Photo of Christine Lyon Christine Lyon: Teachers, particularly novice teachers, may not always have a mental model or schema for what it means for them to engage in integrated activities in the ELA domain, particularly when they are adjusting their teaching to new standards that emphasize aspects of practice, such as argumentation and research skills. The key practices concept provides that mental model. These structures are also likely to be of value for beginning teachers as they build instructional units.

Photo of Caroline Wylie Caroline Wylie: The key practices can also support formative assessment by giving the student and teacher a series of questions. The teacher can use those questions as part of the instructional discussion when engaging the class or responding to the students’ writing. For the students, these questions can function as step-by-step guides that tackle the complex task of composing an argumentative essay, as well as help them reflect on their work as it emerges.

Photo of Christine Lyon Christine Lyon: Classroom assessment tasks built on key practices offer students a chance to provide evidence of their understanding. These tasks offer scaffolding, by teasing apart the distinct phases of the work, and allow the students to engage in key practices that deepen their understanding of a subject. Such tasks can also disentangle multiple sub-goals and skills, which can help a teacher understand why a student fails to complete a complex task and whether the student masters all the phases within a key practice.

Can key practices be used in developing an assessment?

Photo of Paul Deane Paul Deane: Certainly! The phases in the key practice “work flow” (see in Figure 1) correspond to skills that students need to develop. This perspective helps us build assessment tasks that allow students to demonstrate their understanding of particular skills. When you ask students to construct an argument, you are actually asking them to engage with an interconnected array of skills, which we can measure if the assessment task is based on a key practice. Such an assessment task can model the steps that an expert might have taken to achieve a goal. It can also illustrate the kinds of social contexts within which students might attempt similar tasks.

Paul Deane, Caroline Wylie and Christine Lyon work in ETS's Research & Development division. Deane is Principal Research Scientist, Wylie is a Research Director and Lyon is a Lead Research Project Manager.

Terms Explained

Learning progressions

A way to describe how students learn. They are becoming more common in both educational research and practice. One definition for a learning progression that we have used comes from Deane, Sabatini and O’Reilly (2012):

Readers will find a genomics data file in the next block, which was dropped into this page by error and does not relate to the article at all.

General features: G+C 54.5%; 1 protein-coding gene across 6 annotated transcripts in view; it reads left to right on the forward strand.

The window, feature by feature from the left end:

A description of qualitative change in a student’s level of sophistication for a key concept, process, strategy, practice, or habit of mind. Change in student standing on such a progression may be due to a variety of factors, including maturation and instruction. Each progression is presumed to be modal — i.e., to hold for most, but not all, students. Finally, it is provisional, subject to empirical verification and theoretical challenge (as quoted in Randy Elliot Bennett: The Changing Nature of Educational Assessment, Review of Research in Education, v39(1), 380, March 2015).

Formative assessment
Assessing students' skills for the purpose of planning instruction for those students. Formative assessment is done before instruction begins and/or while it is taking place.

Learn more

Deane, P., Sabatini, J., Feng, G., Sparks, J., Song, Y., Fowles, M., & Foley, C. (2015). Key practices in the English Language Arts (ELA): Linking Learning Theory, Assessment, and Instruction (Research Report No. RR-15-17). Princeton, NJ: Educational Testing Service. https://doi.org/10.1002/ets2.12063

Deane, P., & Song, Y. (2015). The Key Practice, Discuss and Debate Ideas: Conceptual Framework, Literature Review, and Provisional Learning Progressions for Argumentation (Research Report No. RR-15-33). Princeton, NJ: Educational Testing Service. https://doi.org/10.1002/ets2.12079

O’Reilly, T., Deane, P., & Sabatini, J. (2015). Building and Sharing Knowledge Key Practice: What Do You Know, What Don't You Know, What Did You Learn? (Research Report No. RR-15-24). Princeton, NJ: Educational Testing Service. https://doi.org/10.1002/ets2.12074

Sandberg, H. (2016). Teaching and Assessing Mathematics Using Learning Progressions (Focus on ETS R&D, No. 3). Princeton, NJ: Educational Testing Service.

Song, Y., Dean, P., Graf. E. A., & van Rijn, P. (2013). Using Argumentation Learning Progressions to Support Teaching and Assessments of English Language Arts (R&D Connections, No. 22). Princeton, NJ: Educational Testing Service.

Wylie, C., & Lyon, C. (2012). Formative Assessment — Supporting Students’ Learning (R&D Connections, No. 19). Princeton, NJ: Educational Testing Service.